In Google Cloud, persistent disk snapshots and Compute Engine machine images can have multiregional storage locations for geo-redundancy of data. Cloud Storage buckets also offer the additional option of dual-region storage locations that combine the performance of a single region with geo-redundancy. The key consideration in this approach is the benefit of shorter RTO/less RPO, which comes with the cost that’s incurred for running a database server in a DR site (for data or log replication). An additional risk could be the potential capacity crunch in the DR region to stand up application servers within the targeted RTO. This can be mitigated by either making reservations for capacity (at an additional cost) or by running a non-productive system, like a quality assurance or test system, in the DR region whose capacity can be repurposed for the recovery of a production system in the event of a disaster. 

Path 3: RTO in minutes/RPO as close to zero as possible
This final strategy is best suited for business-critical applications. With this path, the full reservation of resources is guaranteed at the disaster recovery site. The SAP systems in the DR region are always on and configured to the same size as the source systems, which ensures that your applications will recover quickly. While the benefit of the lowest RTO/RPO numbers comes at the cost of constantly running servers in the DR region, Google Cloud’s innovative pricing, with options like Sustained use discounts, allows you to architect a cost-effective DR strategy. 

In any of the paths that you choose for DR, Google Cloud’s premium networking brings industry-leading network performance, software-defined networking, global virtual private networks, and best-in-class security, all of which enable a simplified, yet robust and reliable DR architecture.

More considerations for planning your DR strategy

After you’ve defined the RPOs and RTOs that will guide your DR design, consider capacity planning and automation as part of your larger business continuity plan. Begin by making sure there’s enough capacity available to stand up a copy of a development system, so that you can control how to develop and transport any emergency SAP changes to the production system. 

Although initiating a DR plan is usually a manual task, recovery and startup should be automated to ensure fast and error-free recovery. With Google Cloud, infrastructure is considered as code—we believe that repeatable tasks like provisioning, configuration, and deployment should be automated. All Google Cloud customers have access to infrastructure as code (IaC) capabilities where you can repeatedly build, start, and stop landscapes (these are the three steps needed to bring systems back into operation).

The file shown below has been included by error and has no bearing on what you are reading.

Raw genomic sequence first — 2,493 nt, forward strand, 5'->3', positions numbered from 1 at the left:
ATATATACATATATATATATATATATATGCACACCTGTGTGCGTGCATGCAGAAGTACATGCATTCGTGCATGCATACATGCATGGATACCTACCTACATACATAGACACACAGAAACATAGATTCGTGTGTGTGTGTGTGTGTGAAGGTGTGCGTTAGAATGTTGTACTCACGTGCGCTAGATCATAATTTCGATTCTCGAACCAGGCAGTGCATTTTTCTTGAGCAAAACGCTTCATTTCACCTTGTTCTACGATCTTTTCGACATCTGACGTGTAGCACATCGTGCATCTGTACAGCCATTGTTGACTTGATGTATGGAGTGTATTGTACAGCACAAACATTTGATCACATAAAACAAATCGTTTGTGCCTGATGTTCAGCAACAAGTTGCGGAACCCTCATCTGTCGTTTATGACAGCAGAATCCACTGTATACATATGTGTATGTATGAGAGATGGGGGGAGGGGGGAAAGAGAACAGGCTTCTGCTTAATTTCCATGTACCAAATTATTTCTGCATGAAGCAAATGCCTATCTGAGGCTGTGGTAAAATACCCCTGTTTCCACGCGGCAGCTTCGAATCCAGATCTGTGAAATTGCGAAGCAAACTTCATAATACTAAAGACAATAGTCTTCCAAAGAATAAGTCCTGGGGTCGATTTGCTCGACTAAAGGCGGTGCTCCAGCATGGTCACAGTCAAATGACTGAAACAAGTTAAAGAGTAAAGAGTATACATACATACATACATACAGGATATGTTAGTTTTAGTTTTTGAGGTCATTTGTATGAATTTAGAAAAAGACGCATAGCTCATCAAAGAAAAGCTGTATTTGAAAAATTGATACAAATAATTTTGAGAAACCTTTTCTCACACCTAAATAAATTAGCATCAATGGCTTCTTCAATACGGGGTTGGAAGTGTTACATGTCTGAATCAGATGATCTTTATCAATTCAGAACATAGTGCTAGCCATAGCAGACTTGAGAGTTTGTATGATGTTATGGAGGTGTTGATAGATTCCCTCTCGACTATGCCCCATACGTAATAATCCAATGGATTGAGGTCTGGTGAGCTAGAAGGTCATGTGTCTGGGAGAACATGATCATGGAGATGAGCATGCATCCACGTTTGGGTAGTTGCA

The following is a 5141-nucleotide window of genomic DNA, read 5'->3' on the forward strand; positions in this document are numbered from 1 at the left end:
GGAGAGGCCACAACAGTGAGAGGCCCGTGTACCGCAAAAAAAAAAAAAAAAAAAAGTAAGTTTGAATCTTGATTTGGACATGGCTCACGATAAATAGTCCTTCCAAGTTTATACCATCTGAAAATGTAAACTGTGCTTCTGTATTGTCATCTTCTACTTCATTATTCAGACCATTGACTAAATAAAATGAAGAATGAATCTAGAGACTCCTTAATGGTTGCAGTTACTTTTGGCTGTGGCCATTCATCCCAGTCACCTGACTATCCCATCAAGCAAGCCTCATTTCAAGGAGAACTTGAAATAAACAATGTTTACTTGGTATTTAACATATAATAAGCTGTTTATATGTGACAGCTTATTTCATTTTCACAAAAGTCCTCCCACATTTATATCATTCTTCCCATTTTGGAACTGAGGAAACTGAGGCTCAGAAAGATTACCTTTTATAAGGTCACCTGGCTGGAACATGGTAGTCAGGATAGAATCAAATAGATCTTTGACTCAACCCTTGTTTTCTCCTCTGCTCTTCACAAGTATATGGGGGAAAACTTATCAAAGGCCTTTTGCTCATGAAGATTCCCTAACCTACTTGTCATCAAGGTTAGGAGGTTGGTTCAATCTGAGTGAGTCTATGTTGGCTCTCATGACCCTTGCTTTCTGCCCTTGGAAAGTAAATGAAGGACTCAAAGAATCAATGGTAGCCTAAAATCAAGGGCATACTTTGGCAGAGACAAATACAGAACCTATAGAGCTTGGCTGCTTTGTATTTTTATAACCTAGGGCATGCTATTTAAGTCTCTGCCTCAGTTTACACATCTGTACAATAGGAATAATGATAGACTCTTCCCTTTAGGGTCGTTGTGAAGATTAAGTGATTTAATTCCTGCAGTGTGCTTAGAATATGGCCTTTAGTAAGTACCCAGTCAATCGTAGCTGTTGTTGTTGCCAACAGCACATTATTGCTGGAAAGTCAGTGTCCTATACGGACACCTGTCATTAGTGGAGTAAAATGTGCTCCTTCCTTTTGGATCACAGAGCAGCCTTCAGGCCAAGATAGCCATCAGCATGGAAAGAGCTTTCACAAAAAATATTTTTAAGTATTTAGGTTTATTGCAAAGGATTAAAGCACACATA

For SAP installations, Google Cloud also offers specific deployment manager/terraform scripts that not only reduce infrastructure creation times but also automate typical SAP system configurations, such as an SAP HANA Cluster setup with HSR and Pacemaker (full list of configurations here). These scripts can be enhanced or customized for specific deployment use cases, including standing up systems in the first recovery path mentioned above. Google Cloud also has additional automation tools like Cloud Scheduler which, in combination with Cloud Functions and Cloud Pub/Sub, can be used to automate your backups as well as testing of your DR strategies.

Don’t wait to develop your DR plan

Most businesses have learned firsthand that planning for the unexpected requires urgent attention. It begins with developing your DR plan—but that’s not enough. Your plan needs to address the full recovery process, from fail-over to fail-back, which includes planning, architecting, testing, and iterating or updating. Keep your business objectives top of mind so that your solution provides the right service, at the right cost. Once your plan is in place, remember that frequent testing and updating is critical to business continuity and DR strategies. And finally, automate whenever and wherever possible. Automation can be daunting without features like Cloud Scheduler, Cloud Functions, and Deployment Manager. With these features ready and at hand in Google Cloud, with minimum effort, your DR plan will be always ready to go and error-free.

To learn more about creating the optimal disaster recovery strategies for your SAP systems and applications on Google Cloud, download our whitepaper SAP on Google Cloud: Disaster Recovery Strategies and view this video on Google Cloud Disaster Recovery Strategies and Solutions for SAP Customers.